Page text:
Until last year, Greeks could earn a full pension if they completed 35 full years of work. However, for them to retire in their 50s, they would have had to complete 37 years. There were some exceptions to this in the public sector and the military. Similar rules on early retirement exist in other European countries. Nevertheless, the average retirement age in Greece is not in the 50s. According to figures compiled by Eurostat, last year it was 61.4. In Germany it was 62.
However, Greece’s pension laws were overhauled early last year so that by next year Greeks will retire at 65 and will earn retirement payments that are based on the average of the salaries they earned throughout their career rather than on their final wage. These are stricter pension rules than those in other EU countries, such as Britain, where public servants went on strike last week to protest about a planned scheme very similar to the Greek one.
6. Tax evasion is widespread in Greece.
Greece has a considerable problem with collecting taxes but it is inaccurate to suggest that a sizable percentage of the population is involved in serious avoidance. According to the Finance Ministry, some 900,000 people owe the state an estimated 41.1 billion euros in outstanding taxes. However, a mere 5 percent of tax dodgers owe 85 percent of the outstanding amount. Just 14,700 individuals, companies or organizations owe 37 billion euros, according to the ministry. Each of these owes more than 150,000 euros.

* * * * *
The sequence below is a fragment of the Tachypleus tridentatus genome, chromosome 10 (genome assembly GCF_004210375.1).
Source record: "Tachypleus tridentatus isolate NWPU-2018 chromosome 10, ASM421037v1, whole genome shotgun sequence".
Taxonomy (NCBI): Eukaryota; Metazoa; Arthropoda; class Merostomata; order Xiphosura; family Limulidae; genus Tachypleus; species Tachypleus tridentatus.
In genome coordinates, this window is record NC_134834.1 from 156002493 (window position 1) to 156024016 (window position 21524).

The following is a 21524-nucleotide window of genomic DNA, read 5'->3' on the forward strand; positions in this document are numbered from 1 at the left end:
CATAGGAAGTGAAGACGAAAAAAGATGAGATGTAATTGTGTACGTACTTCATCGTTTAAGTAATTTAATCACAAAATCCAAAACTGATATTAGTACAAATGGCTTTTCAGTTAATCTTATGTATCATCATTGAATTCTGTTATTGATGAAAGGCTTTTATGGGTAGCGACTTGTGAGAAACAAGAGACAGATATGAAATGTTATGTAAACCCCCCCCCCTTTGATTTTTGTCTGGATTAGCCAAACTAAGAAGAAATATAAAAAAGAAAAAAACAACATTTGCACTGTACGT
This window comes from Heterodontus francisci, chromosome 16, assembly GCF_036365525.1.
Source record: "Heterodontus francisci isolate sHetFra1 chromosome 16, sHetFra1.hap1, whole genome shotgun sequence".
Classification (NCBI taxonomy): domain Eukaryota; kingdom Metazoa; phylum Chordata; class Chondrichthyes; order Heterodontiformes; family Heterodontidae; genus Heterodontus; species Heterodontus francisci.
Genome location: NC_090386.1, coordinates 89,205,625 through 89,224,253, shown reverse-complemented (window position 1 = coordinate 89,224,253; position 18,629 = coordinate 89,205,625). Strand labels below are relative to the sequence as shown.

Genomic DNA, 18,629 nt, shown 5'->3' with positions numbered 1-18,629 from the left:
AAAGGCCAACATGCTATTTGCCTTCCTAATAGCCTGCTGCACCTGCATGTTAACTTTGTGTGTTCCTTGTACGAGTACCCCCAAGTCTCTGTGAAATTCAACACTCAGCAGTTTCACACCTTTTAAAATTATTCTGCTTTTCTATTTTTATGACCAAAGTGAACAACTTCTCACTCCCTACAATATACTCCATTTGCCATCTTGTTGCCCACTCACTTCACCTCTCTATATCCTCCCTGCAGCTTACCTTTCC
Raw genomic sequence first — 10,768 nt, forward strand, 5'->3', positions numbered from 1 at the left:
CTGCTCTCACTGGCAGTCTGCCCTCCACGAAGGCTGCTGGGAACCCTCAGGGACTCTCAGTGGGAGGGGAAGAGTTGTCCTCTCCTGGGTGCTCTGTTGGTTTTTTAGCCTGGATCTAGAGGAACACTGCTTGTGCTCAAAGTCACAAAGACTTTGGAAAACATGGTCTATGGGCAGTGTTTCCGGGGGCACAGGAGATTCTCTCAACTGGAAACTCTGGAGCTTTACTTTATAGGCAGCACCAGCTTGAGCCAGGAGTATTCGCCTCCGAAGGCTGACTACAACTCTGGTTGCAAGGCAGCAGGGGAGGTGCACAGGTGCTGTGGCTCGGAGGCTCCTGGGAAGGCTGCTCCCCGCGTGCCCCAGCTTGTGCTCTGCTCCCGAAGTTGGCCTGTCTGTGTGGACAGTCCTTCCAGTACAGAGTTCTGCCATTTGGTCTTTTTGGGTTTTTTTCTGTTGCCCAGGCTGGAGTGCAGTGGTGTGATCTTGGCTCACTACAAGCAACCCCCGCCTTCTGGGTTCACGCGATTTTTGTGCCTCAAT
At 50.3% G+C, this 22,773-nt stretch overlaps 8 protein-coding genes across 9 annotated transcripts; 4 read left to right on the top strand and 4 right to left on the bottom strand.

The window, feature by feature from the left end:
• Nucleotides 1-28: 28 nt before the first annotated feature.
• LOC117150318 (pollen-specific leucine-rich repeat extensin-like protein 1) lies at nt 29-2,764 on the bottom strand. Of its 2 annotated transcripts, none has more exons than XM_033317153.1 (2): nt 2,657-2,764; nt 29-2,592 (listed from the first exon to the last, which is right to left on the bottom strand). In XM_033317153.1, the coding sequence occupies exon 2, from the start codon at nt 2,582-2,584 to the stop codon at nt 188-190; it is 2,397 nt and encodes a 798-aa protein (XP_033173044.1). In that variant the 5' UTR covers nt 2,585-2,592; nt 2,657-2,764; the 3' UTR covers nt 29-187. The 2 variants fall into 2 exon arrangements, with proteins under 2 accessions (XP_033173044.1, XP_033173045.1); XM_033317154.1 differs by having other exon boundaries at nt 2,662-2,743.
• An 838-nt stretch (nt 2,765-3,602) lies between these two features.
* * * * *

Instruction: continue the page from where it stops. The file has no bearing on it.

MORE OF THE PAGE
Serious tax evasion in Greece is the business of a relatively small number of people and enterprises that have taken advantage of an indifferent state sector. That’s not to say that smaller-scale avoidance by companies — the Social Insurance Foundation (IKA) estimates that 10 percent of firms don’t pay social security contributions — is not a problem. But when about half of the working population is employed in jobs where their income is taxed at source, thereby ensuring they cannot avoid paying their dues, it is unfair to tar the whole country with the same brush.
One last factor to take into account when discussing tax evasion in Greece is the structure of its economy: Unlike most eurozone countries, more than half of Greeks are either self-employed or work in small companies of less than nine people. In Germany, for instance, this figure is less than 20 percent. This is significant because anywhere in the world you go, there is a direct correlation between this type of employment and the black economy because it becomes more difficult for authorities to check disparate tax records. A graph of OECD data shows that there is a steady rise in the size of undeclared revenues and earnings, the more self-employed professionals and small companies a country has.
In the last few months, Greece has made slow but positive steps toward addressing the problem of tax evasion. Authorities are now employing an electronic system that allows them to crosscheck data and root out dodgers.
7. Greece spent too much money on its public sector.
The key phrase here is “too much” because nobody can really define what that is. Following a request by the government, academics carried out a study on Greece’s public sector in the 1990s with the aim of providing an assessment of what the country needed from its civil service. Their findings were never published or adopted. The impression has remained, though, that Greece employs too many civil servants and spends too much on services.